Website of the Laceby History Group

Laceby Women's Institute

LACEBY W.I. 1928/9 - 1989

The Laceby Women's Institute was founded in 1928/9 under the Presidency of Mrs. (Granny) Phillips of Austin Garth, Laceby. She had been interested in the fact that Great Coates were running a successful monthly countrywomen's meeting and thought there was potential for such a scheme in Laceby.

Nationally, the movement had started in Wales in 1915 from a Canadian idea. At first it spread slowly in this area then through the influence of the Lindsey (part of Lincolnshire) Women's War Agricultural Committee, W.I.'s increased from 27 in 1920 to a peak of 195 in 1962.

What attracted countrywomen to the W .I.? Well, in the written constitution published in 1945 it states the object and main purpose of the W .1. movement is to improve and develop conditions of rural life, to provide for the fuller education of countrywomen in citizenship, in public questions both national and international, in music and drama; also to secure instruction and training in all branches of agriculture, handicrafts, domestic Science, health and social welfare.

Which alert countrywoman wouldn't be attracted by such aims and opportunities for the price of 2/- per year. All countrywomen were eligible for membership no matter what their station in life or their views on religion or politics.

Up to press no written record has come to light of the early years of Laceby W.I. but fortunately a secretary's minute book from the war years has survived, with details of their afternoon meetings, members and activities.

One early photograph, dated 1938 also survived along with the minute book, of a Gypsy Fair that was held at Bayon's Manor, Tealby, Lincolnshire.

 After the gay abandon at Bayon's Manor, the Laceby W.I. had to knuckle down to helping the war effort by holding whist drives, knitting comforts for soldiers including the British Legion 'Support the Soldier Week', raising money for hospitals, generally making do and mending. Their monthly competitions reflected the make do and mend attitude which was a woman's way of life during the war: a collar out of newspaper, a string bag, an apron out of pieces of material and one which must have been included to raise the spirits and provide a bit of a giggle - whistling a tune!.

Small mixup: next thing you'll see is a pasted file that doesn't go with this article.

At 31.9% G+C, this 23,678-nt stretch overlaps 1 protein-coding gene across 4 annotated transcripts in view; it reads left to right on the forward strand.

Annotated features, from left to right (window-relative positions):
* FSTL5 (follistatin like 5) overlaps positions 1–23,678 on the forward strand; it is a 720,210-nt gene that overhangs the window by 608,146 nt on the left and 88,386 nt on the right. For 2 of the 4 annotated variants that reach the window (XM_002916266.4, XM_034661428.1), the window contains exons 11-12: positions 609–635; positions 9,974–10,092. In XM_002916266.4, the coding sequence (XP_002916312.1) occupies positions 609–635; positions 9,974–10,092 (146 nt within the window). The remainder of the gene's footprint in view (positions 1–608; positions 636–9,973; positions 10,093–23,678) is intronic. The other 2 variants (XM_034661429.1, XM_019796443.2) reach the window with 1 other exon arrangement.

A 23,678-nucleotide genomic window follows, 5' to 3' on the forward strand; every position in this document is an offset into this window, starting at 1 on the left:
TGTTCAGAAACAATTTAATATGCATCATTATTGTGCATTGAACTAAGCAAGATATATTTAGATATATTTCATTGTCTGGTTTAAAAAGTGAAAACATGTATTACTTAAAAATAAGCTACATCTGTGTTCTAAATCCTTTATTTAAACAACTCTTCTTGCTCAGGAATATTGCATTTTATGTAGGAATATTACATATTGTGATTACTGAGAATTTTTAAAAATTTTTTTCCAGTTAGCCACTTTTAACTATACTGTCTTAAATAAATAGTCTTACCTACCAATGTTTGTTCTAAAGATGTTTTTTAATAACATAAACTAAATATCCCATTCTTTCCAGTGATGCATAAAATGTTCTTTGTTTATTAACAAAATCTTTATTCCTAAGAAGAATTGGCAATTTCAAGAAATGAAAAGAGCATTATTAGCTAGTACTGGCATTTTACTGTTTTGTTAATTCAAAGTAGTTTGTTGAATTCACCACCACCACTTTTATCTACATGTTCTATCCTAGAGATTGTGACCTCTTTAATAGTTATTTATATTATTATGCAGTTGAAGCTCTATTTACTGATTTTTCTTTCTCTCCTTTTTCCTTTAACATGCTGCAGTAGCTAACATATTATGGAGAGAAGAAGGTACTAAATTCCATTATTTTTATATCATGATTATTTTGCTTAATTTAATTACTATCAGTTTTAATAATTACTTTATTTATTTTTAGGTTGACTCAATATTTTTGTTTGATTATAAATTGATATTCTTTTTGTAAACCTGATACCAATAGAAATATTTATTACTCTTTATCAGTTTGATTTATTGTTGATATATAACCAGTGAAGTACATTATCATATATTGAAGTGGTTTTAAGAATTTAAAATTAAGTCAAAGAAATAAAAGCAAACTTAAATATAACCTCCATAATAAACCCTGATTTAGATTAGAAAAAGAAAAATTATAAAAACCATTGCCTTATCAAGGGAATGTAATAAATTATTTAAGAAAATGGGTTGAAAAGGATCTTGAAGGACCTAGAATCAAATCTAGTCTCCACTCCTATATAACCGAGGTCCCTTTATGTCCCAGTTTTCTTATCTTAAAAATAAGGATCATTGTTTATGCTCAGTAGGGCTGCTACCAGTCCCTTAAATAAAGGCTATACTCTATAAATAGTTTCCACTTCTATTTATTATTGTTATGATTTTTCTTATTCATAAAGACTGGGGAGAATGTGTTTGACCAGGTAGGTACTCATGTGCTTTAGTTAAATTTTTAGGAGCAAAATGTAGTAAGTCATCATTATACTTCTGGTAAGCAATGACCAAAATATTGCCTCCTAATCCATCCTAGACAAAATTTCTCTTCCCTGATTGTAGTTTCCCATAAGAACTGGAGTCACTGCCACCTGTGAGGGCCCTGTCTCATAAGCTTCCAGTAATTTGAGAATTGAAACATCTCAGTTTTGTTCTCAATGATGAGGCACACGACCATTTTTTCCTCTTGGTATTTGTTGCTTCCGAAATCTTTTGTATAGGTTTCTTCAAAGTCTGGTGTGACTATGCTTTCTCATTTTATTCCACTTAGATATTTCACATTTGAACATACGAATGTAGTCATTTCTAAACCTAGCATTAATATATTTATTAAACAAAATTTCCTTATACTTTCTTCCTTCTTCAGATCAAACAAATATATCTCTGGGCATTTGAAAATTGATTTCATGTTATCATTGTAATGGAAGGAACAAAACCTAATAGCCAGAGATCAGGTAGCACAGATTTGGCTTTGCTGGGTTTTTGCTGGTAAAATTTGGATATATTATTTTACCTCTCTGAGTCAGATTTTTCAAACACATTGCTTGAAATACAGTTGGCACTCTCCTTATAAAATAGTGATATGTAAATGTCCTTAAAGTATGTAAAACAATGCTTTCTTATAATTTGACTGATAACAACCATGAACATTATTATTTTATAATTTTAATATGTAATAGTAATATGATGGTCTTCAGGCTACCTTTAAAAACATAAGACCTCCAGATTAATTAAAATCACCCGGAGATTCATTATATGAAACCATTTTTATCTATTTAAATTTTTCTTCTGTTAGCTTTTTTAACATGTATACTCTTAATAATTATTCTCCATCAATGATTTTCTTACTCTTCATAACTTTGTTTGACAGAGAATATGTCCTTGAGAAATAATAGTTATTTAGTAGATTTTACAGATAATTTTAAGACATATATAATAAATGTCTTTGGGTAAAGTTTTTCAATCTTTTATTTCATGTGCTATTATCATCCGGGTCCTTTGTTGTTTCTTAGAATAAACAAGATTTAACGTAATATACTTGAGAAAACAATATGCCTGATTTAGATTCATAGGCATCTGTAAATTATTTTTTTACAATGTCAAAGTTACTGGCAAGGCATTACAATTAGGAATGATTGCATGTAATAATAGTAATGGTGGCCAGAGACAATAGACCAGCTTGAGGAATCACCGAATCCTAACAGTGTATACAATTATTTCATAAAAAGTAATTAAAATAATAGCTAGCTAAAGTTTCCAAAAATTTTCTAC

Mrs. Stanley, the Laceby president during the war years organised her members into an army of knitters who produced warm shawls for the women refugees forced by war to roam Europe. Getting the most out of it before the shawls were despatched, our ladies organised a "Shawl Parade" at an annual council meeting on April 21st, 1944 thereby gaining publicity and hopefully more support for the cause.

Other wartime activities which kept their spirits up included making jam of course and selling it, learning how to cure the easily available rabbit skins (rabbits were off ration) and make them into gauntlet gloves, also bottling and canning the countryside fruit. In one session 400 cans of fruit were processed and labelled then stored in their larders against the inevitable shortages they and their families endured. Tins of fruit were a luxury item rarely to be found in shops in the war: not only did they cost money but valuable 'points' too. So the economical ways of our Laceby W.I. ladies provided their children with a little luxury. A list written in the minute book gives the names of those stalwart wartime W.I. members:

          • Mrs. Stanley
          • Mrs. Ladlow
          • Mrs. Holland
          • Mrs. Turner
          • Mrs. Sowerby, Snr.
          • Mrs. Lowe
          • Mrs. Sowerby, Jnr.
          • Mrs. Dickenson
          • Mrs. Jones
          • Mrs. Stevenson
          • Mrs. Blow
          • Miss Steele
          • Mrs. Turnell
          • Mrs. Curtis
          • Mrs. France
          • Mrs. Pinchbeck etc.